When most people think of ADHD, they think of hyperactive kids who can not sit still in class or follow instructions at home. And while that is undoubtedly part of it, there is much more to the condition than meets the eye.
One of the hallmarks of ADHD is inconsistency, including inconsistent behaviors, activity levels, focus, and emotions.
Some days, you may be productive, cheery, and hyperfocused, and the next day, it feels like every task is an insurmountable mountain; you are more easily distracted, and you have less enthusiasm.
ADHD And Your Brain:
People with ADHD have difficulties with consistency because of how their brains are wired. The prefrontal cortex—the part of the brain responsible for things like planning, working memory, focus, and inhibitory control—isn't fully developed in people with ADHD. This can result in impulsivity, difficulty paying attention, and other behavioral problems.
When you have ADHD, your brain is already operating at a disadvantage. You are fighting an uphill battle to function on a day-to-day basis. So when you add inconsistency into the mix—not following through on your commitments, not sticking to a routine—it makes it much harder for your brain to keep up, leading to increased anxiety and stress levels.
The Impact Of Inconsistency:
Inconsistency does not just impact your mental health; it can also affect every other area of your life. Research indicates that people with ADHD are more likely to experience financial instability due to their inability to stick to a budget or save money consistently. They are also more likely to have trouble keeping a job because they may struggle with meeting deadlines or following instructions from their superiors. Even personal relationships can suffer when one partner is inconsistent; perhaps they frequently cancel plans at the last minute and have difficulty following through on their promises.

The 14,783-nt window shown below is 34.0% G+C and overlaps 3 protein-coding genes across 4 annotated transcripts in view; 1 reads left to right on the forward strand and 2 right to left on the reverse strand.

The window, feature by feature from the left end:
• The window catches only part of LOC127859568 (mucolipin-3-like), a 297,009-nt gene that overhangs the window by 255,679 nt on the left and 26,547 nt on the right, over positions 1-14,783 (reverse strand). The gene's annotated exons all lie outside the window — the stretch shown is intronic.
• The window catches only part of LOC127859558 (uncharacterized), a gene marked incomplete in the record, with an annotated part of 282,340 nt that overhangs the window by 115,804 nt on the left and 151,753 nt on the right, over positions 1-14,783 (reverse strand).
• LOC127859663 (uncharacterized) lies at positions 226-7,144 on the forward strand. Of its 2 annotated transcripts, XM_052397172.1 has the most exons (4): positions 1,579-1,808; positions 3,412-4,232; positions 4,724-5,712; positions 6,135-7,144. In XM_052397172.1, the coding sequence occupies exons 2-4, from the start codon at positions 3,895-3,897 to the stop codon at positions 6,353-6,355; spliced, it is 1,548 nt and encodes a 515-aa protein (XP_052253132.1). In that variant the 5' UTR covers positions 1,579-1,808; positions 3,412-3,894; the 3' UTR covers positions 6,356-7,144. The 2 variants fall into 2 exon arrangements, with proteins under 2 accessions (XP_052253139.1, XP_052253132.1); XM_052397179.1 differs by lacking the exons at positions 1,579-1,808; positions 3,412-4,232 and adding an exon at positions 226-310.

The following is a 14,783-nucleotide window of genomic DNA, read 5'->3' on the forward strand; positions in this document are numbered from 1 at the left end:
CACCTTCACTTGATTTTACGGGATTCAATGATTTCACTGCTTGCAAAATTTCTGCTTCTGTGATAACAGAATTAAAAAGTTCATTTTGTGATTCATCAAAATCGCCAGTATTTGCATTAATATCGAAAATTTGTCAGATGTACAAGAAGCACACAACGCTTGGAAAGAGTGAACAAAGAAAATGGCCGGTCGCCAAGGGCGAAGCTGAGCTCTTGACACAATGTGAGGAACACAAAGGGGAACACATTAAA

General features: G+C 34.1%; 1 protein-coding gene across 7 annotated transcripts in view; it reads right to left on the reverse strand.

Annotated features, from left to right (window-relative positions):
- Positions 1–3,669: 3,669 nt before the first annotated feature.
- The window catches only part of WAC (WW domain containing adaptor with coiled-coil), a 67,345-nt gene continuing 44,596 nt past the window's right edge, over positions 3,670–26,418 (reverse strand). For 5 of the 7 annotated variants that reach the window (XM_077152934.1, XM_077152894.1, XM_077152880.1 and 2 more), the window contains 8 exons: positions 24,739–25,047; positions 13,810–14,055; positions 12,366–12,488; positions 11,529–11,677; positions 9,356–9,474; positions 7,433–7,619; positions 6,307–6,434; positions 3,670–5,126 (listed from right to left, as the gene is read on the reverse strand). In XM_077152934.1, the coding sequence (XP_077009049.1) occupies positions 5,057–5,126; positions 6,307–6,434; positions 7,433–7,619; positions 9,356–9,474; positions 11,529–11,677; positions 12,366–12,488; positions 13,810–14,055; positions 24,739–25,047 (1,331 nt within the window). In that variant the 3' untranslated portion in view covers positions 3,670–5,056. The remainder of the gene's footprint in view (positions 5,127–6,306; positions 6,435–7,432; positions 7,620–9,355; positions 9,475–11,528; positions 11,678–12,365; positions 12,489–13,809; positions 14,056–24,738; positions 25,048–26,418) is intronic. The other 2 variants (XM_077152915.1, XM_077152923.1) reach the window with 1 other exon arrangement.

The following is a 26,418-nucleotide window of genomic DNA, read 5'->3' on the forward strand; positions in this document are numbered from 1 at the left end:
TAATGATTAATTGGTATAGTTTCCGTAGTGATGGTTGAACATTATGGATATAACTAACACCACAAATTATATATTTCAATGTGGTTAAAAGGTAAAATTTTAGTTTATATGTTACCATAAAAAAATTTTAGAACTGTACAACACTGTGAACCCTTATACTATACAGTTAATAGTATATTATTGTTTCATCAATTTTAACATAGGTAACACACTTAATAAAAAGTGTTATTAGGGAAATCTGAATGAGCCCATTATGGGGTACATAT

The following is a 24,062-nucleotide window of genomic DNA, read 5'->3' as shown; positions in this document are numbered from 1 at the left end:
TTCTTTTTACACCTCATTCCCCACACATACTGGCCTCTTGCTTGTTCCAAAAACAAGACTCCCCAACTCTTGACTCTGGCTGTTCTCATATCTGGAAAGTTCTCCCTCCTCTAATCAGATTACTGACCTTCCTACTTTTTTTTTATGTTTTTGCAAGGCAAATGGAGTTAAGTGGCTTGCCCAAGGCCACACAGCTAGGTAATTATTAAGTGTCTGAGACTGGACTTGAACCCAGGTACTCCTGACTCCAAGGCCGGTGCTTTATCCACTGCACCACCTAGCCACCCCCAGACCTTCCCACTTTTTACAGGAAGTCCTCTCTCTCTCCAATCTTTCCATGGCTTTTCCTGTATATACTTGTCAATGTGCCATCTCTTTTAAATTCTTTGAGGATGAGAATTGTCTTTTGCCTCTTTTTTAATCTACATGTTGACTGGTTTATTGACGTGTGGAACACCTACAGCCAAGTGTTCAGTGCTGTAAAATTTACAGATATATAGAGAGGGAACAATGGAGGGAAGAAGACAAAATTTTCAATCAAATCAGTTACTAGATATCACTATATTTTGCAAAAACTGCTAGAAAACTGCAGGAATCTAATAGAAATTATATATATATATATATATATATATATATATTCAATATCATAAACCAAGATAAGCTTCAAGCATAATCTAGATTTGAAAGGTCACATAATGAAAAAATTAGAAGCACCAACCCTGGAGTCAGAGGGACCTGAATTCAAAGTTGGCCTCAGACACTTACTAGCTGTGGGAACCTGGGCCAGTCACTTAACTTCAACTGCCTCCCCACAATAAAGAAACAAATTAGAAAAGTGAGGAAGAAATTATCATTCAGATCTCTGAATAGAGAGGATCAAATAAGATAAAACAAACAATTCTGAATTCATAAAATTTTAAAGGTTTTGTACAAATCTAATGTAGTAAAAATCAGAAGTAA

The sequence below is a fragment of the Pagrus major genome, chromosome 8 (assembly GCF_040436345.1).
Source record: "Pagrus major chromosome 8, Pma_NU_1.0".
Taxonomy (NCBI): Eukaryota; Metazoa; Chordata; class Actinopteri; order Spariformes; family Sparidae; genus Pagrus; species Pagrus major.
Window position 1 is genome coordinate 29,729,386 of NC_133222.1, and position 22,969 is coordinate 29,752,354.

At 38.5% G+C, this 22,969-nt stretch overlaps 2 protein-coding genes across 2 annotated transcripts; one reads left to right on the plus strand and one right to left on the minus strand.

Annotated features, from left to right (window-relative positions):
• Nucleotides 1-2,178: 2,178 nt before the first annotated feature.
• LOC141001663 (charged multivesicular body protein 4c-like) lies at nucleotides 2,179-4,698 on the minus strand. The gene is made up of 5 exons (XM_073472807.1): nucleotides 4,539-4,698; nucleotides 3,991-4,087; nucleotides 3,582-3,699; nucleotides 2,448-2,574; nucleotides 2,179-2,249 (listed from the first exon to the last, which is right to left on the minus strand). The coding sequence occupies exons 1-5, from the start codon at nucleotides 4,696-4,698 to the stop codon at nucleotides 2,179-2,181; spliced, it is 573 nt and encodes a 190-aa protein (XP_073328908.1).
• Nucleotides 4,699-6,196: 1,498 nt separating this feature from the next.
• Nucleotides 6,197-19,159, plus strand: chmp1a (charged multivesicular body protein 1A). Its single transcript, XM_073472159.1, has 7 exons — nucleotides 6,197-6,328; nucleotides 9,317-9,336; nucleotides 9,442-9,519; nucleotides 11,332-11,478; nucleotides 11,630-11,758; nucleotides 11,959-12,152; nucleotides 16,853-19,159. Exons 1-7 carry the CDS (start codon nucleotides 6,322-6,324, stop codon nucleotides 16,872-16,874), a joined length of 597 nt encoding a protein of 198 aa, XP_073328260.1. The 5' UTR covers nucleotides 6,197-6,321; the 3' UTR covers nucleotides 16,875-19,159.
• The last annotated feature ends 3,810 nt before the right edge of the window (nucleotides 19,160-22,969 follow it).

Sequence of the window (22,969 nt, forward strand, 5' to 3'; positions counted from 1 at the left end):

Consistency is essential for everyone but vital for those diagnosed with ADHD.
Other Ways Inconsistency Shows Up With ADHD:
Inattention and impulsivity are the two prominent symptoms of ADHD, but they manifest differently in different people. For some, it might look like daydreaming in class or not being able to focus on tasks at home. For others, it might be fidgeting or talking excessively. And for others still, it might be taking unnecessary risks or acting without thinking.
What all these behaviors have in common is that they are inconsistent with the person's age and developmental stage. A kindergartner who can not sit still in class isn't unusual—but a high schooler who can not focus long enough to finish their homework certainly is. Likewise, impulsivity is developmentally appropriate in young children but can be a severe problem in adults.
This pathognomic inconsistency makes ADHD tricky to diagnose—since it is not always apparent that someone's behavior is out of step with their peers. It is also why many people with ADHD struggle in school and at work; they cannot meet the demands of their age group or peers because their symptoms make it hard for them to function consistently daily.
ADHD is a complex condition that presents uniquely for each individual. This makes obtaining a proper diagnosis much more complicated and, unfortunately, sometimes even seems impossible if not evaluated by a clinician specializing in adult ADHD.